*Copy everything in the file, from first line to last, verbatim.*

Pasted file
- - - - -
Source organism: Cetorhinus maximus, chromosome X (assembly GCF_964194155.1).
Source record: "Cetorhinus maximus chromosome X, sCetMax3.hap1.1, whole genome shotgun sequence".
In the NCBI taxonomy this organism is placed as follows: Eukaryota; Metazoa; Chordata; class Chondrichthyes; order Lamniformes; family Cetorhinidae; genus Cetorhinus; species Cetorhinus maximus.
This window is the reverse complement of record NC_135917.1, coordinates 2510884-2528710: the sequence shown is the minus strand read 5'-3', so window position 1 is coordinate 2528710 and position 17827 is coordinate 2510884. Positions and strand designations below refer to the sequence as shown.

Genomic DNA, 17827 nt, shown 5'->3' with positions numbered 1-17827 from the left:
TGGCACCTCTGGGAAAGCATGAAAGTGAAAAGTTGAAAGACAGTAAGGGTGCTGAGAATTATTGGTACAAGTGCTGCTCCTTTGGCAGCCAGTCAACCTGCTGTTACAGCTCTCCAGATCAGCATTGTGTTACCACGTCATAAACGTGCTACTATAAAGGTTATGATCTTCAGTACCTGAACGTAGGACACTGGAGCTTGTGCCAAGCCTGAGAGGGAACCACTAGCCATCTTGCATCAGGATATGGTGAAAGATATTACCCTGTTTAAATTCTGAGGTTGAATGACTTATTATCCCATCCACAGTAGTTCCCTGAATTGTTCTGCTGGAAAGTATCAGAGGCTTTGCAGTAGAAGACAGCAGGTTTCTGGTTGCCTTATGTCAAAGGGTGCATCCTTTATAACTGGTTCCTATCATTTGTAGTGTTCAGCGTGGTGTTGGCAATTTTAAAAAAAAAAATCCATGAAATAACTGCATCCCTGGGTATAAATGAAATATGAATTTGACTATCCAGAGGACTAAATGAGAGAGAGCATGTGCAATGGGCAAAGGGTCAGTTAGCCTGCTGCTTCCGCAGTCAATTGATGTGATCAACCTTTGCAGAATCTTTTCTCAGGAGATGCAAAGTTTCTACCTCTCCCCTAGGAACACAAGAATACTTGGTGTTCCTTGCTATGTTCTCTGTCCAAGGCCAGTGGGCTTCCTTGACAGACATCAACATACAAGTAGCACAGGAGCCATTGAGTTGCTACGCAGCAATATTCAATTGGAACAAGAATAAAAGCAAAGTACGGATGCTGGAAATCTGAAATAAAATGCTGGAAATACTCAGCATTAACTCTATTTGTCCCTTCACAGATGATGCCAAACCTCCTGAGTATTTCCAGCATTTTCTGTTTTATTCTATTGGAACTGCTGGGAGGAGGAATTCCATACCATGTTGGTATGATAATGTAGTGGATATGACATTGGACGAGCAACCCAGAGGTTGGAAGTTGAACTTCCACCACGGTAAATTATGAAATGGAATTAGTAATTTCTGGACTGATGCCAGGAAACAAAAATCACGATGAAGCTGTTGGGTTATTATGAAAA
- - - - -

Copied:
Source organism: Cetorhinus maximus, chromosome X (assembly GCF_964194155.1).
Source record: "Cetorhinus maximus chromosome X, sCetMax3.hap1.1, whole genome shotgun sequence".
In the NCBI taxonomy this organism is placed as follows: Eukaryota; Metazoa; Chordata; class Chondrichthyes; order Lamniformes; family Cetorhinidae; genus Cetorhinus; species Cetorhinus maximus.
This window is the reverse complement of record NC_135917.1, coordinates 2510884-2528710: the sequence shown is the minus strand read 5'-3', so window position 1 is coordinate 2528710 and position 17827 is coordinate 2510884. Positions and strand designations below refer to the sequence as shown.

Genomic DNA, 17827 nt, shown 5'->3' with positions numbered 1-17827 from the left:
TGGCACCTCTGGGAAAGCATGAAAGTGAAAAGTTGAAAGACAGTAAGGGTGCTGAGAATTATTGGTACAAGTGCTGCTCCTTTGGCAGCCAGTCAACCTGCTGTTACAGCTCTCCAGATCAGCATTGTGTTACCACGTCATAAACGTGCTACTATAAAGGTTATGATCTTCAGTACCTGAACGTAGGACACTGGAGCTTGTGCCAAGCCTGAGAGGGAACCACTAGCCATCTTGCATCAGGATATGGTGAAAGATATTACCCTGTTTAAATTCTGAGGTTGAATGACTTATTATCCCATCCACAGTAGTTCCCTGAATTGTTCTGCTGGAAAGTATCAGAGGCTTTGCAGTAGAAGACAGCAGGTTTCTGGTTGCCTTATGTCAAAGGGTGCATCCTTTATAACTGGTTCCTATCATTTGTAGTGTTCAGCGTGGTGTTGGCAATTTTAAAAAAAAAAATCCATGAAATAACTGCATCCCTGGGTATAAATGAAATATGAATTTGACTATCCAGAGGACTAAATGAGAGAGAGCATGTGCAATGGGCAAAGGGTCAGTTAGCCTGCTGCTTCCGCAGTCAATTGATGTGATCAACCTTTGCAGAATCTTTTCTCAGGAGATGCAAAGTTTCTACCTCTCCCCTAGGAACACAAGAATACTTGGTGTTCCTTGCTATGTTCTCTGTCCAAGGCCAGTGGGCTTCCTTGACAGACATCAACATACAAGTAGCACAGGAGCCATTGAGTTGCTACGCAGCAATATTCAATTGGAACAAGAATAAAAGCAAAGTACGGATGCTGGAAATCTGAAATAAAATGCTGGAAATACTCAGCATTAACTCTATTTGTCCCTTCACAGATGATGCCAAACCTCCTGAGTATTTCCAGCATTTTCTGTTTTATTCTATTGGAACTGCTGGGAGGAGGAATTCCATACCATGTTGGTATGATAATGTAGTGGATATGACATTGGACGAGCAACCCAGAGGTTGGAAGTTGAACTTCCACCACGGTAAATTATGAAATGGAATTAGTAATTTCTGGACTGATGCCAGGAAACAAAAATCACGATGAAGCTGTTGGGTTATTATGAAAA